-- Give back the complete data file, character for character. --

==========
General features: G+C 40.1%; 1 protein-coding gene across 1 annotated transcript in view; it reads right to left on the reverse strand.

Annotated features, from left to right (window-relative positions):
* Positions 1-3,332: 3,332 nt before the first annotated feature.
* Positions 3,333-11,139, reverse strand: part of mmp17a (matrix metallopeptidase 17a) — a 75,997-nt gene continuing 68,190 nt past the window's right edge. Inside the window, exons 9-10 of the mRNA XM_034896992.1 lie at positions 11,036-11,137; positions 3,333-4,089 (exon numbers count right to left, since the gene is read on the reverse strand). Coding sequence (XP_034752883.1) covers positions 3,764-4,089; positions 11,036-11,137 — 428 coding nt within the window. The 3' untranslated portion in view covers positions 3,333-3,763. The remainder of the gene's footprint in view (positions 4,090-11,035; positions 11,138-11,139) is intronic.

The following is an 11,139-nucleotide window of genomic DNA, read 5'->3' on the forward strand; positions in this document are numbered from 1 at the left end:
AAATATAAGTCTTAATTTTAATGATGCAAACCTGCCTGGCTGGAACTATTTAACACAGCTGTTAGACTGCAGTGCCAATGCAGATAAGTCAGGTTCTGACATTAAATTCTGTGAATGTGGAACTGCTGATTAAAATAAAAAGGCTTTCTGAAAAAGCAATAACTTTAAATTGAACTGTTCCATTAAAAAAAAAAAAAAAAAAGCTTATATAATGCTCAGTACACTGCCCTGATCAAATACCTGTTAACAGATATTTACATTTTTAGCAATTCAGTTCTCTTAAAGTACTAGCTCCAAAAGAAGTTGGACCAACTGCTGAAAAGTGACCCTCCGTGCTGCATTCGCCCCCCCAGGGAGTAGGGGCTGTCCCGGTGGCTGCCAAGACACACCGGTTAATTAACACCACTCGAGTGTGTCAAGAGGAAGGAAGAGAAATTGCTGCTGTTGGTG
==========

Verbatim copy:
General features: G+C 40.1%; 1 protein-coding gene across 1 annotated transcript in view; it reads right to left on the reverse strand.

Annotated features, from left to right (window-relative positions):
* Positions 1-3,332: 3,332 nt before the first annotated feature.
* Positions 3,333-11,139, reverse strand: part of mmp17a (matrix metallopeptidase 17a) — a 75,997-nt gene continuing 68,190 nt past the window's right edge. Inside the window, exons 9-10 of the mRNA XM_034896992.1 lie at positions 11,036-11,137; positions 3,333-4,089 (exon numbers count right to left, since the gene is read on the reverse strand). Coding sequence (XP_034752883.1) covers positions 3,764-4,089; positions 11,036-11,137 — 428 coding nt within the window. The 3' untranslated portion in view covers positions 3,333-3,763. The remainder of the gene's footprint in view (positions 4,090-11,035; positions 11,138-11,139) is intronic.

The following is an 11,139-nucleotide window of genomic DNA, read 5'->3' on the forward strand; positions in this document are numbered from 1 at the left end:
AAATATAAGTCTTAATTTTAATGATGCAAACCTGCCTGGCTGGAACTATTTAACACAGCTGTTAGACTGCAGTGCCAATGCAGATAAGTCAGGTTCTGACATTAAATTCTGTGAATGTGGAACTGCTGATTAAAATAAAAAGGCTTTCTGAAAAAGCAATAACTTTAAATTGAACTGTTCCATTAAAAAAAAAAAAAAAAAAGCTTATATAATGCTCAGTACACTGCCCTGATCAAATACCTGTTAACAGATATTTACATTTTTAGCAATTCAGTTCTCTTAAAGTACTAGCTCCAAAAGAAGTTGGACCAACTGCTGAAAAGTGACCCTCCGTGCTGCATTCGCCCCCCCAGGGAGTAGGGGCTGTCCCGGTGGCTGCCAAGACACACCGGTTAATTAACACCACTCGAGTGTGTCAAGAGGAAGGAAGAGAAATTGCTGCTGTTGGTG